“He was an extremely emotional person,” said Mohammad Akhtar Siddiqui in a voice full of grief and pride as he remembered his brilliant photojournalist son, Danish Siddiqui.
Danish Siddiqui, in his early 40s, was killed during clashes in Spin Boldak district in Afghanistan’s Kandahar on Friday, Tolo News quoted sources as saying. It said fierce fighting has been going on in Kandahar, especially in Spin Boldak, for the last few days.
The Indian journalist was covering the situation in Kandahar.
“He was very calm and quiet, a very loving son. He loved children a lot. A very emotional person,” the retired Jamia professor said a day after the grim news of Danish Siddiqui’s death, something no father would want to hear in his life, reached Delhi.
Talking about the work that required him to be in life-threatening situations, Akhtar Siddiqui said the family got used to his work life over the years.
“We used to tell him in the beginning what was the need for such a job, but we almost got used to it. He’d tell us they have security, they travel with full protection. We only told him to maintain all precautions,” he told PTI.
“All his photos clearly showed who was in power and who wasn’t. This famous photo of his doesn’t show a Muslim man being beaten up by thugs. It shows a rabid mob beating a Muslim man. What does this mean? The subject of the photo is not the man. It’s the mob,” tweeted journalist Vaishnavi Suresh in a series of tweets explaining the nuances of Siddiqui’s work.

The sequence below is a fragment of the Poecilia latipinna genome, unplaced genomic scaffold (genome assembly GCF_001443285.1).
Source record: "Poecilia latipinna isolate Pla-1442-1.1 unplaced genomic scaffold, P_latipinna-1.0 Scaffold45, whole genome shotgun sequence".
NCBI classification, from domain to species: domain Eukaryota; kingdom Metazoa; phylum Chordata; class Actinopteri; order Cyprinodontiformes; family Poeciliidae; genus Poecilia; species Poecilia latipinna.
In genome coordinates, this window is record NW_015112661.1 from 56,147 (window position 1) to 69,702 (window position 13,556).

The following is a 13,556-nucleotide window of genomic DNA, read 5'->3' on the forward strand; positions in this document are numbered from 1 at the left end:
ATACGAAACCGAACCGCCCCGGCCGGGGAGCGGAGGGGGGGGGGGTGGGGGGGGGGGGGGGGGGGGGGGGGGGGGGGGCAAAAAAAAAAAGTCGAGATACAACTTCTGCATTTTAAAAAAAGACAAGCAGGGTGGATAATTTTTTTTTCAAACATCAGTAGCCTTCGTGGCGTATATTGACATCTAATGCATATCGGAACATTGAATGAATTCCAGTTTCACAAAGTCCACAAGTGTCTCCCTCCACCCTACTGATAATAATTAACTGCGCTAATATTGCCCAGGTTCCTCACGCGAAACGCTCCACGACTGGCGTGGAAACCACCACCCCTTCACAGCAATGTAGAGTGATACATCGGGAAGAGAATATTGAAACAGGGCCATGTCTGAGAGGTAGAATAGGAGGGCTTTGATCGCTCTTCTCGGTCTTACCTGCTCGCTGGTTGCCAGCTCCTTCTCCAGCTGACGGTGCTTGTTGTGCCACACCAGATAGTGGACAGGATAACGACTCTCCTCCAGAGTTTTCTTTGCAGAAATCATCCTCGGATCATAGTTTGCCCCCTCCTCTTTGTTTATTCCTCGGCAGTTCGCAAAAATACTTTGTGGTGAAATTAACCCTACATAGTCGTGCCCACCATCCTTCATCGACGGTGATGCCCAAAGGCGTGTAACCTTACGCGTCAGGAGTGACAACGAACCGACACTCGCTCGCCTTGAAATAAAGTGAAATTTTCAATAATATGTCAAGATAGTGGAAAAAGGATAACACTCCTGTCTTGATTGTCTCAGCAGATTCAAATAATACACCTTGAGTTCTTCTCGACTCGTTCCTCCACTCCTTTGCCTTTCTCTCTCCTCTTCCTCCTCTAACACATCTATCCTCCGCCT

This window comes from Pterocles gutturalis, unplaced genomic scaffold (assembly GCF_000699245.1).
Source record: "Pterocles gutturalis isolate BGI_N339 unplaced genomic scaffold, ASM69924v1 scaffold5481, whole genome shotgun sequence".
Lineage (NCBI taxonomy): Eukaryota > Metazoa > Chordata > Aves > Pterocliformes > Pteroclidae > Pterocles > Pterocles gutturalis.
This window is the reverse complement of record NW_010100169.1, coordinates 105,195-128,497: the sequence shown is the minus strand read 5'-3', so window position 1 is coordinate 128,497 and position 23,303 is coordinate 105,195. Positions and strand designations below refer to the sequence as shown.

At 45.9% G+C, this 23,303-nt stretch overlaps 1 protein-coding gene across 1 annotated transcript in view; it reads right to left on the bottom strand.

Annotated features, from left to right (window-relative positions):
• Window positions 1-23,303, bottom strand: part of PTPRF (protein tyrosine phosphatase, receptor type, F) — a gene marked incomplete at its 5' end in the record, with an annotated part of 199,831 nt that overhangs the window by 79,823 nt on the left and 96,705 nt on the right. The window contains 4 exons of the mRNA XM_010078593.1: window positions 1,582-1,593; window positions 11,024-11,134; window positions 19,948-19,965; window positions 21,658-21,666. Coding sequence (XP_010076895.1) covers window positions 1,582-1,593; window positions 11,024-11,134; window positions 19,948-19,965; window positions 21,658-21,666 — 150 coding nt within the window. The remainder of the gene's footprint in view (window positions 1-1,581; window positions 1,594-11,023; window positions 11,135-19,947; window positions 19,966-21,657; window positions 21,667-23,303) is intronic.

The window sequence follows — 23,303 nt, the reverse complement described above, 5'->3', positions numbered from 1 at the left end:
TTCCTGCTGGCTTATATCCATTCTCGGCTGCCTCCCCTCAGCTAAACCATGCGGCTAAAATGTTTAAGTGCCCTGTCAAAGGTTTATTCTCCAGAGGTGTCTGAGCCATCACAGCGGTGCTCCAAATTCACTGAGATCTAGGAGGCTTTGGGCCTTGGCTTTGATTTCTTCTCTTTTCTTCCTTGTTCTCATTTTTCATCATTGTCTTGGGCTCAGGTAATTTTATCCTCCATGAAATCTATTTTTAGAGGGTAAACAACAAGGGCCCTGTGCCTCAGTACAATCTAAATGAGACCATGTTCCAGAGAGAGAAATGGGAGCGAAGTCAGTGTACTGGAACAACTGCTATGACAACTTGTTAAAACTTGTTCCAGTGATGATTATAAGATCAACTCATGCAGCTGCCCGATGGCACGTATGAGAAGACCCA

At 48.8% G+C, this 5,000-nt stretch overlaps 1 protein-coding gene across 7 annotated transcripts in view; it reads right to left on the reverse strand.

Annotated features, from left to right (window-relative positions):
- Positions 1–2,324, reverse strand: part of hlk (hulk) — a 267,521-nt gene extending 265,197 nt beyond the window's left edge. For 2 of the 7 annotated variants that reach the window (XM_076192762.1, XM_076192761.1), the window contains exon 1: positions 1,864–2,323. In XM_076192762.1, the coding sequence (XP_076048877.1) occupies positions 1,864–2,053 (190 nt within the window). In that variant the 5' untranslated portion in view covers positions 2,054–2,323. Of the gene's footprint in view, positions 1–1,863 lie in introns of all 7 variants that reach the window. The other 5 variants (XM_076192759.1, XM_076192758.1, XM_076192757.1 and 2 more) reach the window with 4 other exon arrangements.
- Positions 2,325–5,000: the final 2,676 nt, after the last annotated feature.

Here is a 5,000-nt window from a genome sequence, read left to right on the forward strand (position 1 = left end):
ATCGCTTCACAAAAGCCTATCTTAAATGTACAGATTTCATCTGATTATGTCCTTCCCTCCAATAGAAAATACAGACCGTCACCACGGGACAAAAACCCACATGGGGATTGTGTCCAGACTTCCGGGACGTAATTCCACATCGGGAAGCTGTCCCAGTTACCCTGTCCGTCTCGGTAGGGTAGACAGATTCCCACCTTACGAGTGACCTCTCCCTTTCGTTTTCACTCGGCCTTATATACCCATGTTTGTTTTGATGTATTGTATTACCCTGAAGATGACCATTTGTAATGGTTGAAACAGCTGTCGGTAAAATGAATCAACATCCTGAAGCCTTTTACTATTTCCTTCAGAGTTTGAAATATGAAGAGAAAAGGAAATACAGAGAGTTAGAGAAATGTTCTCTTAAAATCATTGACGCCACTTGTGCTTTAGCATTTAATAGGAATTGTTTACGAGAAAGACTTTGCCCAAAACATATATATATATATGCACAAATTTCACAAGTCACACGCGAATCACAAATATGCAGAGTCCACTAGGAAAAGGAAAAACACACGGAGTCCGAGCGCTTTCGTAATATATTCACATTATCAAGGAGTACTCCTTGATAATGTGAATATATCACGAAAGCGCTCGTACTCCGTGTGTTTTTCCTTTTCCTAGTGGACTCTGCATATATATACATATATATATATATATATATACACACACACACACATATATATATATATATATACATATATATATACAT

All his photos clearly showed who was in power and who wasn't. This famous photo of his doesn't show a Muslim man being beaten up by thugs. It shows a rabid mob beating a Muslim man. What this means? The subject of the photo is not the man. It's the mob. pic.twitter.com/xgaLssuqUw
— Vaishnavi Suresh (@vaishnaviisure1) July 16, 2021
In the last one year, Danish Siddiqui extensively covered the COVID-19 pandemic across the country.
“He was a brilliant and dashing chap. He had a lot of commitment towards his work, passion to face challenges. Even during the pandemic, Delhi riots, he reported facts despite the challenges,” Mohammad Akhtar Siddiqui said.
“Passionate and energetic” as a child, Akhtar Siddiqui remembered, Danish would finish with perfection whatever he set his mind to.
“He was extraordinarily courageous,” the father said before his voice trailed off.
Danish Siddiqui’s work as a photojournalist with Reuters news agency since 2011 involved reporting on the wars in Afghanistan and Iraq, the Rohingya refugee crisis, the protest in Hong Kong and earthquakes in Nepal.
“Danish was in fact a Pulitzer Prize-winning photojournalist who’d covered some of the most brutal and dangerous conflicts globally. His photos are so beautiful and grotesque they make you hurt. Compared to him, I was nothing. But never once did he make me feel small,” tweeted journalist Karen Rao in a Twitter thread about her conversations with Siddiqui.
Danish was in fact a Pulitzer Prize-winning photojournalist who'd covered some of the most brutal and dangerous conflicts globally. His photos are so beautiful and grotesque they make you hurt. Compared to him, I was nothing. But never once did he make me feel small.
— Karen Hao (@_KarenHao) July 16, 2021
He graduated with a degree in Economics from Jamia Millia Islamia, Delhi. He had a degree in Mass Communication from the AJK MCRC in Jamia in 2007.
Starting his career as a television news correspondent, he switched to photojournalism and joined Reuters as an intern in 2010.